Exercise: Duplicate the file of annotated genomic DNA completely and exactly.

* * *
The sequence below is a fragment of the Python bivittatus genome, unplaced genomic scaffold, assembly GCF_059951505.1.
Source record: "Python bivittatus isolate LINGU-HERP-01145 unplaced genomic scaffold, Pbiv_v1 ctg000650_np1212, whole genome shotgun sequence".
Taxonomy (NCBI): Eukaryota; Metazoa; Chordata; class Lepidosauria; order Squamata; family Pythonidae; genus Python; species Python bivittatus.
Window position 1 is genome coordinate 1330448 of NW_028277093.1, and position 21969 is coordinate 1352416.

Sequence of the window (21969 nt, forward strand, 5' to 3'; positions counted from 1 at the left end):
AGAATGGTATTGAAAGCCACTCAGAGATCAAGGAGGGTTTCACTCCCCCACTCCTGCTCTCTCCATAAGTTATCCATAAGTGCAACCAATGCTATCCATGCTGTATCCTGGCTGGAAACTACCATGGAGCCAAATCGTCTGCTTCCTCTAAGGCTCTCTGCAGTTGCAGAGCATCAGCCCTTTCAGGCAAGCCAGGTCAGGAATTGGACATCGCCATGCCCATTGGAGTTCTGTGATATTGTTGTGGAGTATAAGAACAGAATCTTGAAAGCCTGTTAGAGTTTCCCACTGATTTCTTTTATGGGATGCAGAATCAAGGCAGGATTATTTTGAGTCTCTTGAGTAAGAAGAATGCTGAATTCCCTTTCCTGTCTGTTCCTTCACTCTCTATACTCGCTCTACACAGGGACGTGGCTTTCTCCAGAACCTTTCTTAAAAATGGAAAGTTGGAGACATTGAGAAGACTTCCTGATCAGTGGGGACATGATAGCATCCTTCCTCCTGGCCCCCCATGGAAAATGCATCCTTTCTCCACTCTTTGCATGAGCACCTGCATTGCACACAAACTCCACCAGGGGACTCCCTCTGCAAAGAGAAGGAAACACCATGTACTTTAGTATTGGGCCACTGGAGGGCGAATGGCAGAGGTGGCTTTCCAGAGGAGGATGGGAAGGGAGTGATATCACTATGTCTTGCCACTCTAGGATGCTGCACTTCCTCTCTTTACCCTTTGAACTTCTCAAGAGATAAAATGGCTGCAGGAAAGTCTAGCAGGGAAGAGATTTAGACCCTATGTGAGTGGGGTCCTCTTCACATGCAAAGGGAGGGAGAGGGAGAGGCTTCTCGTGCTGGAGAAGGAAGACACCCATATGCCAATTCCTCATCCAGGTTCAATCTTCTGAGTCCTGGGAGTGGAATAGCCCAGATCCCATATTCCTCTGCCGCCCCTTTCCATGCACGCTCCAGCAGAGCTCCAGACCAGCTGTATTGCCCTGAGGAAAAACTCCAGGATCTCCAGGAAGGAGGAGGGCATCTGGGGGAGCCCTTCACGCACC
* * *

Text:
The sequence below is a fragment of the Python bivittatus genome, unplaced genomic scaffold, assembly GCF_059951505.1.
Source record: "Python bivittatus isolate LINGU-HERP-01145 unplaced genomic scaffold, Pbiv_v1 ctg000650_np1212, whole genome shotgun sequence".
Taxonomy (NCBI): Eukaryota; Metazoa; Chordata; class Lepidosauria; order Squamata; family Pythonidae; genus Python; species Python bivittatus.
Window position 1 is genome coordinate 1330448 of NW_028277093.1, and position 21969 is coordinate 1352416.

Sequence of the window (21969 nt, forward strand, 5' to 3'; positions counted from 1 at the left end):
AGAATGGTATTGAAAGCCACTCAGAGATCAAGGAGGGTTTCACTCCCCCACTCCTGCTCTCTCCATAAGTTATCCATAAGTGCAACCAATGCTATCCATGCTGTATCCTGGCTGGAAACTACCATGGAGCCAAATCGTCTGCTTCCTCTAAGGCTCTCTGCAGTTGCAGAGCATCAGCCCTTTCAGGCAAGCCAGGTCAGGAATTGGACATCGCCATGCCCATTGGAGTTCTGTGATATTGTTGTGGAGTATAAGAACAGAATCTTGAAAGCCTGTTAGAGTTTCCCACTGATTTCTTTTATGGGATGCAGAATCAAGGCAGGATTATTTTGAGTCTCTTGAGTAAGAAGAATGCTGAATTCCCTTTCCTGTCTGTTCCTTCACTCTCTATACTCGCTCTACACAGGGACGTGGCTTTCTCCAGAACCTTTCTTAAAAATGGAAAGTTGGAGACATTGAGAAGACTTCCTGATCAGTGGGGACATGATAGCATCCTTCCTCCTGGCCCCCCATGGAAAATGCATCCTTTCTCCACTCTTTGCATGAGCACCTGCATTGCACACAAACTCCACCAGGGGACTCCCTCTGCAAAGAGAAGGAAACACCATGTACTTTAGTATTGGGCCACTGGAGGGCGAATGGCAGAGGTGGCTTTCCAGAGGAGGATGGGAAGGGAGTGATATCACTATGTCTTGCCACTCTAGGATGCTGCACTTCCTCTCTTTACCCTTTGAACTTCTCAAGAGATAAAATGGCTGCAGGAAAGTCTAGCAGGGAAGAGATTTAGACCCTATGTGAGTGGGGTCCTCTTCACATGCAAAGGGAGGGAGAGGGAGAGGCTTCTCGTGCTGGAGAAGGAAGACACCCATATGCCAATTCCTCATCCAGGTTCAATCTTCTGAGTCCTGGGAGTGGAATAGCCCAGATCCCATATTCCTCTGCCGCCCCTTTCCATGCACGCTCCAGCAGAGCTCCAGACCAGCTGTATTGCCCTGAGGAAAAACTCCAGGATCTCCAGGAAGGAGGAGGGCATCTGGGGGAGCCCTTCACGCACC